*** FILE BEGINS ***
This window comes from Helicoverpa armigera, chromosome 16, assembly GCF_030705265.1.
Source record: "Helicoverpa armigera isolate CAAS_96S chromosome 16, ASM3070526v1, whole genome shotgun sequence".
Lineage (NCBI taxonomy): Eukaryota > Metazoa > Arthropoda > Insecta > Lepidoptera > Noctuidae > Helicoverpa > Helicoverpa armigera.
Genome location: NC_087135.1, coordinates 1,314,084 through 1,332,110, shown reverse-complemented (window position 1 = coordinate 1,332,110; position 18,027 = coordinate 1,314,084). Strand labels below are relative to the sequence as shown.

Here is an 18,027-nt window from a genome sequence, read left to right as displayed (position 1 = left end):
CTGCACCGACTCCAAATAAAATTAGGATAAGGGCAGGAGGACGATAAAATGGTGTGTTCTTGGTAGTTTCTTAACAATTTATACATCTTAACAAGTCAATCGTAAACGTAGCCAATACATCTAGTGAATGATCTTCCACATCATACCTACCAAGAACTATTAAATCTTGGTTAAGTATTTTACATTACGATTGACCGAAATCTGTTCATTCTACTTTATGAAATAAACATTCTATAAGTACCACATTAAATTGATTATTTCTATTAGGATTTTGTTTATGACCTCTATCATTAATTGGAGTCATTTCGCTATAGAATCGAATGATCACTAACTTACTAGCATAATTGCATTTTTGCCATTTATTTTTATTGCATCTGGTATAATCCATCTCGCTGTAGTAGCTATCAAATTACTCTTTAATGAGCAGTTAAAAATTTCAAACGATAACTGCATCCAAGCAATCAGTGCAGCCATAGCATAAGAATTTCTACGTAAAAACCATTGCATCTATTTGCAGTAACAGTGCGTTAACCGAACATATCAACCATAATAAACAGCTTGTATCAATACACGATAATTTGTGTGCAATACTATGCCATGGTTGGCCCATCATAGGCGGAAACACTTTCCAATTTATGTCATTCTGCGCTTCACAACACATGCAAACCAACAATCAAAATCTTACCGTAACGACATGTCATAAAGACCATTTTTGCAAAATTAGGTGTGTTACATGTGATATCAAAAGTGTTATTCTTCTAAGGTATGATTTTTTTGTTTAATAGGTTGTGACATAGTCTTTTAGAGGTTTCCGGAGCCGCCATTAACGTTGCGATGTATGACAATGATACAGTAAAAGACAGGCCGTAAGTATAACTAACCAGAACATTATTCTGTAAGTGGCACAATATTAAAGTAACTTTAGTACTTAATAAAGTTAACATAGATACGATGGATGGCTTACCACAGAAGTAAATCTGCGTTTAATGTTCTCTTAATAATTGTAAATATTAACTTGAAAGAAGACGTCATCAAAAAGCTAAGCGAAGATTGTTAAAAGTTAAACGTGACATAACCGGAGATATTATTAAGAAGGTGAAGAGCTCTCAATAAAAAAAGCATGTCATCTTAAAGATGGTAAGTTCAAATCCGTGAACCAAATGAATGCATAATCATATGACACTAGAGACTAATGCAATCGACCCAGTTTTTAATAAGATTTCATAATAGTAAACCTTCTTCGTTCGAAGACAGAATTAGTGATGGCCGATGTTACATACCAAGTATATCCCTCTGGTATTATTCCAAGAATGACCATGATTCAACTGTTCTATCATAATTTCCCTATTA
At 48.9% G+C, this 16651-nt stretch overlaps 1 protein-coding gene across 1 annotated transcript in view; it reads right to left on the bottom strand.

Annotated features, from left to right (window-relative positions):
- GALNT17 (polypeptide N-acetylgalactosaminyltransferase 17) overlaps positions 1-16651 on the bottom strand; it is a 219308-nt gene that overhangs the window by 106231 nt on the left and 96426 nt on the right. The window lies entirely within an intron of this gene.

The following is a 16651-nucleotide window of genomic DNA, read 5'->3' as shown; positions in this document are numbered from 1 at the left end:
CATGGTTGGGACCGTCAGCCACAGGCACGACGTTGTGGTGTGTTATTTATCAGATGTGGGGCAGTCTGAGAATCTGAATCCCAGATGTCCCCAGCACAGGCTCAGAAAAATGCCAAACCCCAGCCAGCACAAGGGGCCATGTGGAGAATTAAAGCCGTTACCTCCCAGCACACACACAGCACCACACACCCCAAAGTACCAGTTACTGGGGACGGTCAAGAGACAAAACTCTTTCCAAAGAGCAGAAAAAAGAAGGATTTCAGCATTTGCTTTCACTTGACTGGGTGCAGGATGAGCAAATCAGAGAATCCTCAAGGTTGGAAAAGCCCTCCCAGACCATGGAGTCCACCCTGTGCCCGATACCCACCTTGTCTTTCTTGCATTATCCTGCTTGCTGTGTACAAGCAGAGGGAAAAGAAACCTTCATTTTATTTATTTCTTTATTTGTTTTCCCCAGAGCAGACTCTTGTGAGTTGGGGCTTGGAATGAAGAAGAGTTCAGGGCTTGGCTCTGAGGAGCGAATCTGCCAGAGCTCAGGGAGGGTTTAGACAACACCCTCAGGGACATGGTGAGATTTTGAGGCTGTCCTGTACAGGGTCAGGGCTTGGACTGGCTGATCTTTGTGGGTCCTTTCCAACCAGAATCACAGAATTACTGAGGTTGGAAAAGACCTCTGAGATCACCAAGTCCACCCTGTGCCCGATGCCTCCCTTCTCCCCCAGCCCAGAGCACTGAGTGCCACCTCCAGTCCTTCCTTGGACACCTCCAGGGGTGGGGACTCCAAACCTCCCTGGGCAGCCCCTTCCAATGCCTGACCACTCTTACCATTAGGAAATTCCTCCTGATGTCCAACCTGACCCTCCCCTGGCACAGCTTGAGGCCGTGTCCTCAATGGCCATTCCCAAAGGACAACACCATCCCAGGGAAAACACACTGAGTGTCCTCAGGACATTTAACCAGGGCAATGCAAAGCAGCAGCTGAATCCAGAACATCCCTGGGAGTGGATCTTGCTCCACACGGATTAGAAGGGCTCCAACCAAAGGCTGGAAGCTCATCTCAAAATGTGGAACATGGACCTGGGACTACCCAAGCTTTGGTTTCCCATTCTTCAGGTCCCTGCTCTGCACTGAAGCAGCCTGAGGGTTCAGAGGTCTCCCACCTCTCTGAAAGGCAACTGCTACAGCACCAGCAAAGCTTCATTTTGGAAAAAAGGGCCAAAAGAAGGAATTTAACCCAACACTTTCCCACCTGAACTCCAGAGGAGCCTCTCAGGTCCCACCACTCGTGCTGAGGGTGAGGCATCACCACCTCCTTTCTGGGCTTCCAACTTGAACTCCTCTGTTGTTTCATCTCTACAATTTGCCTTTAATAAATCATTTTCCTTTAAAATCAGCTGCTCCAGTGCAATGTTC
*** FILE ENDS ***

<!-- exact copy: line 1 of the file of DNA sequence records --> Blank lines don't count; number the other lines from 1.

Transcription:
This window comes from Helicoverpa armigera, chromosome 16, assembly GCF_030705265.1.